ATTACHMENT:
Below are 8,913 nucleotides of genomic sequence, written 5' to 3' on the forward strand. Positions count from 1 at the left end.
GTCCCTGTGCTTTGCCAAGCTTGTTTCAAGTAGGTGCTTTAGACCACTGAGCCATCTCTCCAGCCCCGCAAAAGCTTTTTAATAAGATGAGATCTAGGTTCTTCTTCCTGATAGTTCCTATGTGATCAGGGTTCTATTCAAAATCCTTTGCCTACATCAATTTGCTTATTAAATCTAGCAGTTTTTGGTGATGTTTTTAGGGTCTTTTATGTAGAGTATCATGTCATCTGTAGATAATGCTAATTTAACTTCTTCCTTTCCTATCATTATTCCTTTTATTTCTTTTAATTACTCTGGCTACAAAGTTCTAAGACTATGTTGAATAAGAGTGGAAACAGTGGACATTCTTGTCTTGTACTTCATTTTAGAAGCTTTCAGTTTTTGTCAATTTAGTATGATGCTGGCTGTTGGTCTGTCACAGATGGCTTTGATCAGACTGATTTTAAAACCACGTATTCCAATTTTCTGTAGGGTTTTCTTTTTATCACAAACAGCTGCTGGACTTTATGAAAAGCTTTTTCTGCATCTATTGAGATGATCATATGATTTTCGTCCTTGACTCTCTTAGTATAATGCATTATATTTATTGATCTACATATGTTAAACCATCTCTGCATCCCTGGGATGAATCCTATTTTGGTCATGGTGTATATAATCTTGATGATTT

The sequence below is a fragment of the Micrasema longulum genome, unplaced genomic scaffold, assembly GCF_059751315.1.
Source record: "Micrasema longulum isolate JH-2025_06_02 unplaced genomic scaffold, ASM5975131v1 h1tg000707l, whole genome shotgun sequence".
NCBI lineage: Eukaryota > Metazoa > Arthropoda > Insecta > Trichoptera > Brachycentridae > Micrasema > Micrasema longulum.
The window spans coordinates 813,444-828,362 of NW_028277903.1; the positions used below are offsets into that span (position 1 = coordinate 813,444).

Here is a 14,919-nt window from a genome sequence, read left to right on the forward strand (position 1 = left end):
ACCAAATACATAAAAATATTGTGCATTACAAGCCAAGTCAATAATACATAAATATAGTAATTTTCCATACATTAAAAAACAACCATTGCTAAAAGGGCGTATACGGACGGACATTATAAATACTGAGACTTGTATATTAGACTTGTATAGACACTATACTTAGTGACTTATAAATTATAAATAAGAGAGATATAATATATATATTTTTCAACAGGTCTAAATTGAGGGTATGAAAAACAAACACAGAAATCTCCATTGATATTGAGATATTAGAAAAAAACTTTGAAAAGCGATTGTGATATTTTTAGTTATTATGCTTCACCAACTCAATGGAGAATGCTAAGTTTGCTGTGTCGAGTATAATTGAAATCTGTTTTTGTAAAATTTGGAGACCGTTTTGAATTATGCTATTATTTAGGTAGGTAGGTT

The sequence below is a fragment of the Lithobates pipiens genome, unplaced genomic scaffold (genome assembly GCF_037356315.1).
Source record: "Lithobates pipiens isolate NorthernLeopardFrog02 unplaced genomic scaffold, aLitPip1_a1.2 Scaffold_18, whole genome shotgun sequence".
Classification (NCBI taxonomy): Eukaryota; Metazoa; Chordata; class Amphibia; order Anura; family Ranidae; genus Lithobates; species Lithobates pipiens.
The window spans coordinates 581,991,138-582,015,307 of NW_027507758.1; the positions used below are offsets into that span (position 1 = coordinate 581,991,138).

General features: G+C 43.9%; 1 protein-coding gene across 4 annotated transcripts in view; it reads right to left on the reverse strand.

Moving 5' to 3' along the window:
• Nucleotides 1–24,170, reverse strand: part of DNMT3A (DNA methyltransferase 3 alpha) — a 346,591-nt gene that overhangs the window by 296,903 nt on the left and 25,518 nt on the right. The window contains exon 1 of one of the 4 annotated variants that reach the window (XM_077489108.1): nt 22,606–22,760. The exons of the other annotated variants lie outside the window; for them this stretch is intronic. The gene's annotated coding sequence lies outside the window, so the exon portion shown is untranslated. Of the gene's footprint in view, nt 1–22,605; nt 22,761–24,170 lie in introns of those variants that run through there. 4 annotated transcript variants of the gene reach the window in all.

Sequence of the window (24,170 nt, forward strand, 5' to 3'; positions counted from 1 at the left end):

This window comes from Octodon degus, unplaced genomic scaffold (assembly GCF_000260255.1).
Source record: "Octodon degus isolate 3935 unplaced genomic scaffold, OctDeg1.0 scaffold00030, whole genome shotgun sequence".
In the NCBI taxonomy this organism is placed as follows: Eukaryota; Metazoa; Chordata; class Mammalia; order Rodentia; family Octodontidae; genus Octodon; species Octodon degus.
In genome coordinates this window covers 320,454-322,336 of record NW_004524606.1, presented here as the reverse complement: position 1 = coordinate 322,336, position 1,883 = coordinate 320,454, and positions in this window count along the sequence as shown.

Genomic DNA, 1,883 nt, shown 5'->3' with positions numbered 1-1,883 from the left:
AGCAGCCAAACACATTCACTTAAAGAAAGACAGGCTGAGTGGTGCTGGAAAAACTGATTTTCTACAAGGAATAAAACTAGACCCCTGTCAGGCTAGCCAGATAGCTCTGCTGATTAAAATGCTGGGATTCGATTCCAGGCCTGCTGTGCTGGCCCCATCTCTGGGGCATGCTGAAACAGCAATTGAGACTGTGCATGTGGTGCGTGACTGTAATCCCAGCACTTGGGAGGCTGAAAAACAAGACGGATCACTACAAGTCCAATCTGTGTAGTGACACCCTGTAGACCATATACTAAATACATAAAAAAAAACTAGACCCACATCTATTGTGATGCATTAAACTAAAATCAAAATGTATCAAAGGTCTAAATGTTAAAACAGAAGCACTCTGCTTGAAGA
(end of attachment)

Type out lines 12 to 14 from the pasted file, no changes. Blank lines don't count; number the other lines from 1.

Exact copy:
The window spans coordinates 581,991,138-582,015,307 of NW_027507758.1; the positions used below are offsets into that span (position 1 = coordinate 581,991,138).

General features: G+C 43.9%; 1 protein-coding gene across 4 annotated transcripts in view; it reads right to left on the reverse strand.

Moving 5' to 3' along the window: